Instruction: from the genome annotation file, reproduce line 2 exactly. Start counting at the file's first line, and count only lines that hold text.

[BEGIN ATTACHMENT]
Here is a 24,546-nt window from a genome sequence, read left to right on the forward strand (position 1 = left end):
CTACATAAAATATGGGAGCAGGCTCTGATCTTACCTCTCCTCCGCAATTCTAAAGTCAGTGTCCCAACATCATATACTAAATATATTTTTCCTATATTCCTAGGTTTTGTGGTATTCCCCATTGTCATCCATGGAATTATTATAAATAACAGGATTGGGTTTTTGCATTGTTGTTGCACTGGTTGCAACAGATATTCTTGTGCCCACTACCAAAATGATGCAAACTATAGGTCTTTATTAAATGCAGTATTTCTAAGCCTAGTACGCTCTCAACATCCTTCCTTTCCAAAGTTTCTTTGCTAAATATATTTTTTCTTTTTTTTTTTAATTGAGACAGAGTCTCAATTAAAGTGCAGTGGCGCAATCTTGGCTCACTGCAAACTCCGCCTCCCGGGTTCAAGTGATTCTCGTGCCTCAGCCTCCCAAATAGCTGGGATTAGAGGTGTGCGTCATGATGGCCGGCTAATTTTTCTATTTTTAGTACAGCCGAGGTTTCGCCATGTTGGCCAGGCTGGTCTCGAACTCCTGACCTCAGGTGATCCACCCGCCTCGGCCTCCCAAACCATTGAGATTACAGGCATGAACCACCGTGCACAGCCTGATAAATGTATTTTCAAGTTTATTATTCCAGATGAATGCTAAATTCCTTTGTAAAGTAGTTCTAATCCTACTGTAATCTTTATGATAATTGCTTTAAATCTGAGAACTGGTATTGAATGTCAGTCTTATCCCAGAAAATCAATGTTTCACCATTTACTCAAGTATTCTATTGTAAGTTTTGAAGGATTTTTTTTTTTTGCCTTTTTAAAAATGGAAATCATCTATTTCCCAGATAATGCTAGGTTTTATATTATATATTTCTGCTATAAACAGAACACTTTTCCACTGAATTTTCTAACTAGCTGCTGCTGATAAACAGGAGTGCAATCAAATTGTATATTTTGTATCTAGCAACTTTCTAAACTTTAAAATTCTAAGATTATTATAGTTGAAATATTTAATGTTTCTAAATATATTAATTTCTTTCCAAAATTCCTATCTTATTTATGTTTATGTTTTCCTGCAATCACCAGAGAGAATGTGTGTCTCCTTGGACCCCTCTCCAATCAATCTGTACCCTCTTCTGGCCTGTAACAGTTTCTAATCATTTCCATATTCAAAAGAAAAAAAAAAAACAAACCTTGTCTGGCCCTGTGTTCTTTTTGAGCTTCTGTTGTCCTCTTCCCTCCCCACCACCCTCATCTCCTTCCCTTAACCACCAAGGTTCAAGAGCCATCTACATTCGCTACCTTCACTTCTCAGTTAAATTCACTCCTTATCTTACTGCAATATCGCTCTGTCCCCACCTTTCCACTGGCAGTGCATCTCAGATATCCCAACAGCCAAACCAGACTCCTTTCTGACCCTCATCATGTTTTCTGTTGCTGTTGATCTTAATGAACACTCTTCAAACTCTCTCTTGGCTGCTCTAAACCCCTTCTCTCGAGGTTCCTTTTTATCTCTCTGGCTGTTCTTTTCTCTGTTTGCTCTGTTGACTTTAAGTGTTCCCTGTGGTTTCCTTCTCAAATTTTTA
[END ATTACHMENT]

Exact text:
CTACATAAAATATGGGAGCAGGCTCTGATCTTACCTCTCCTCCGCAATTCTAAAGTCAGTGTCCCAACATCATATACTAAATATATTTTTCCTATATTCCTAGGTTTTGTGGTATTCCCCATTGTCATCCATGGAATTATTATAAATAACAGGATTGGGTTTTTGCATTGTTGTTGCACTGGTTGCAACAGATATTCTTGTGCCCACTACCAAAATGATGCAAACTATAGGTCTTTATTAAATGCAGTATTTCTAAGCCTAGTACGCTCTCAACATCCTTCCTTTCCAAAGTTTCTTTGCTAAATATATTTTTTCTTTTTTTTTTTAATTGAGACAGAGTCTCAATTAAAGTGCAGTGGCGCAATCTTGGCTCACTGCAAACTCCGCCTCCCGGGTTCAAGTGATTCTCGTGCCTCAGCCTCCCAAATAGCTGGGATTAGAGGTGTGCGTCATGATGGCCGGCTAATTTTTCTATTTTTAGTACAGCCGAGGTTTCGCCATGTTGGCCAGGCTGGTCTCGAACTCCTGACCTCAGGTGATCCACCCGCCTCGGCCTCCCAAACCATTGAGATTACAGGCATGAACCACCGTGCACAGCCTGATAAATGTATTTTCAAGTTTATTATTCCAGATGAATGCTAAATTCCTTTGTAAAGTAGTTCTAATCCTACTGTAATCTTTATGATAATTGCTTTAAATCTGAGAACTGGTATTGAATGTCAGTCTTATCCCAGAAAATCAATGTTTCACCATTTACTCAAGTATTCTATTGTAAGTTTTGAAGGATTTTTTTTTTTTGCCTTTTTAAAAATGGAAATCATCTATTTCCCAGATAATGCTAGGTTTTATATTATATATTTCTGCTATAAACAGAACACTTTTCCACTGAATTTTCTAACTAGCTGCTGCTGATAAACAGGAGTGCAATCAAATTGTATATTTTGTATCTAGCAACTTTCTAAACTTTAAAATTCTAAGATTATTATAGTTGAAATATTTAATGTTTCTAAATATATTAATTTCTTTCCAAAATTCCTATCTTATTTATGTTTATGTTTTCCTGCAATCACCAGAGAGAATGTGTGTCTCCTTGGACCCCTCTCCAATCAATCTGTACCCTCTTCTGGCCTGTAACAGTTTCTAATCATTTCCATATTCAAAAGAAAAAAAAAAAACAAACCTTGTCTGGCCCTGTGTTCTTTTTGAGCTTCTGTTGTCCTCTTCCCTCCCCACCACCCTCATCTCCTTCCCTTAACCACCAAGGTTCAAGAGCCATCTACATTCGCTACCTTCACTTCTCAGTTAAATTCACTCCTTATCTTACTGCAATATCGCTCTGTCCCCACCTTTCCACTGGCAGTGCATCTCAGATATCCCAACAGCCAAACCAGACTCCTTTCTGACCCTCATCATGTTTTCTGTTGCTGTTGATCTTAATGAACACTCTTCAAACTCTCTCTTGGCTGCTCTAAACCCCTTCTCTCGAGGTTCCTTTTTATCTCTCTGGCTGTTCTTTTCTCTGTTTGCTCTGTTGACTTTAAGTGTTCCCTGTGGTTTCCTTCTCAAATTTTTA